Protection from hungry animals is one of the most important steps in preparing your trees and shrubs for winter.
Protect From Sun
In winter, trees can be damaged by the sun, resulting in sunscald. This often occurs on trees with a southern or western exposure. The sun warms up the bark and adjacent tissue and then when it cools down at night to below freezing the tissue is damaged from the temperature fluctuation.
Winter sunscald is most common on young trees that don’t have thick bark, such as maples, linden, mountain ash, honey locust, plum, cherry, crabapple and apple trees. We recommend use tree wrap or white plastic tree guards to protect the trunks of these trees up to their first branches. As a bonus, the wrap will also protect from animal damage as well. Tree wrap and plastic sleeves should be removed in spring to prevent damage from insects.
Check Soil Moisture
Depending on the summer rainfall in your area, your trees may need some extra water if there wasn’t much rain or if they’ve been drought stressed. Trees’ roots need adequate moisture heading into the winter because the uppermost feeder roots are close to the soil. They will die off if the soil is excessively dry.
Water also functions as a natural insulator. If the soil and tree roots are moist they will be warmer than dry soil.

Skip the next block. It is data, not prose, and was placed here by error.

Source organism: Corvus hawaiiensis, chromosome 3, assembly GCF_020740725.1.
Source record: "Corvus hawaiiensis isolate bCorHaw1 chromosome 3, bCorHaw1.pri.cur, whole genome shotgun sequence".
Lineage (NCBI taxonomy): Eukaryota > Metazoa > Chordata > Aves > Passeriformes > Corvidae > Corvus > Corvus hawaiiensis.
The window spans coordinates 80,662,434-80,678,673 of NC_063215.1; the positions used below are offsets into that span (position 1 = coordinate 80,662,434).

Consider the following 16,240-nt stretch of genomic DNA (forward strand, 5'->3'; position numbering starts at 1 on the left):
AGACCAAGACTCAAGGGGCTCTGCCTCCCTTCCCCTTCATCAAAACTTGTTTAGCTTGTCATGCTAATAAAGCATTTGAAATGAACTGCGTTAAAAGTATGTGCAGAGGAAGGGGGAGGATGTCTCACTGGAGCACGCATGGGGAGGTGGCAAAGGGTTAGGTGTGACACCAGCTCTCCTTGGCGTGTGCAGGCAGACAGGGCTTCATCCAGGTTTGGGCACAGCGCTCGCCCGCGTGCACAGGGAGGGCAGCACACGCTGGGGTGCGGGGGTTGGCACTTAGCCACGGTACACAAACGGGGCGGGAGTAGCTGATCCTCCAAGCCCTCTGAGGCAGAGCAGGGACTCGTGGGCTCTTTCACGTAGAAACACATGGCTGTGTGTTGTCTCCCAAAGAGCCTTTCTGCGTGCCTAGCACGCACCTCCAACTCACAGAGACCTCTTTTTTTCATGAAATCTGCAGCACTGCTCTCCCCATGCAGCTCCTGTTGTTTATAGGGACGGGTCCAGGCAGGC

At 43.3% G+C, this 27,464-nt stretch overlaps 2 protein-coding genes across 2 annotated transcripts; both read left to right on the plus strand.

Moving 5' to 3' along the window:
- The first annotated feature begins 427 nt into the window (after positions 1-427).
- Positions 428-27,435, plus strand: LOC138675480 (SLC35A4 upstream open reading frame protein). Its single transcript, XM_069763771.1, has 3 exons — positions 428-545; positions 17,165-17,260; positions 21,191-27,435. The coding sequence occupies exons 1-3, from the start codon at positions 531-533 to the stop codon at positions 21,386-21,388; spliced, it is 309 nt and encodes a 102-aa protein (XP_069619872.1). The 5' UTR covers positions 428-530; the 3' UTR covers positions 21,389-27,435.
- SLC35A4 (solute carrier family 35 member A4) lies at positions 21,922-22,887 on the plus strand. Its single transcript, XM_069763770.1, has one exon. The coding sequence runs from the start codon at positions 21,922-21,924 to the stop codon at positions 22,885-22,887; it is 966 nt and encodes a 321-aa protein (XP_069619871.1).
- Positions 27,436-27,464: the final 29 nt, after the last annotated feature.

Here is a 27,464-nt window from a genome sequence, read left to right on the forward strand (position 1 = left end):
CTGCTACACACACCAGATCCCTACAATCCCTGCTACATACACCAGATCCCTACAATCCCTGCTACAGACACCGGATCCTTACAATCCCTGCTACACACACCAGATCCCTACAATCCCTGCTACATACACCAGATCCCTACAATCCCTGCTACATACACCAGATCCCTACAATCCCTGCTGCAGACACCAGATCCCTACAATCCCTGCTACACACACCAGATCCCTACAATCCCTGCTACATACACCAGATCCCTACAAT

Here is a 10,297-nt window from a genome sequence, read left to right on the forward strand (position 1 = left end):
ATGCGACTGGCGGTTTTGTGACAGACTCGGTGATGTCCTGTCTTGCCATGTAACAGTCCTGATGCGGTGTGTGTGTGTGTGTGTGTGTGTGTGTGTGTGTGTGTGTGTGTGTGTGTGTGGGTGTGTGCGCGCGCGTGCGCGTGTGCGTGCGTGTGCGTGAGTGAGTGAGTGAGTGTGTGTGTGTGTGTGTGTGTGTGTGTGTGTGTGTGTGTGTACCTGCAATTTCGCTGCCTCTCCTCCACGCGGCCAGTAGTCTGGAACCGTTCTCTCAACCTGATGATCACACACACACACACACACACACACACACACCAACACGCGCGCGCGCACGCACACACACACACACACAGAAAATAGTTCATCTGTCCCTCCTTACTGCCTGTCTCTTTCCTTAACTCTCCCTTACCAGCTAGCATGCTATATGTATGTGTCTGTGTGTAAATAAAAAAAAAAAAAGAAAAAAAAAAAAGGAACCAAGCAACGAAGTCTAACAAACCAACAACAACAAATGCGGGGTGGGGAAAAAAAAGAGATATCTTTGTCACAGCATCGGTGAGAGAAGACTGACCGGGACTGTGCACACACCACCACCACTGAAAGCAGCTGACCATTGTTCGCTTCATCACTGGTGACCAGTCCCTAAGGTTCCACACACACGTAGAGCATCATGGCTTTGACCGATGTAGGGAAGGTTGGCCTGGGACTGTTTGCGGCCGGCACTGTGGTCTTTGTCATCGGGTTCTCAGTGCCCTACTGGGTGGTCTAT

Young and newly planted trees are more susceptible to winter damage because their root systems aren’t as established as mature trees.
When watering in the fall, you don’t want to encourage new growth because it’s not hardy enough to withstand the winter. You just want to make sure the soil isn’t dried out when the ground freezes. You’re aiming for moist, but not soggy, soil. You can use a trowel to check to make sure the water is penetrating into the top 8-10″ of the soil.
Water slowly and deeply. You can turn a hose on to a small trickle and set a timer for 10-20 minutes. When the timer goes off, move the hose to another area of the root zone for another 10-20 minutes. Thoroughly water out to the tree’s drip line, the area of the tree where the canopy extends out to. Stop watering landscape trees and shrubs well before the ground freezes and once you check the soil and confirm it’s adequately moist, but not soggy.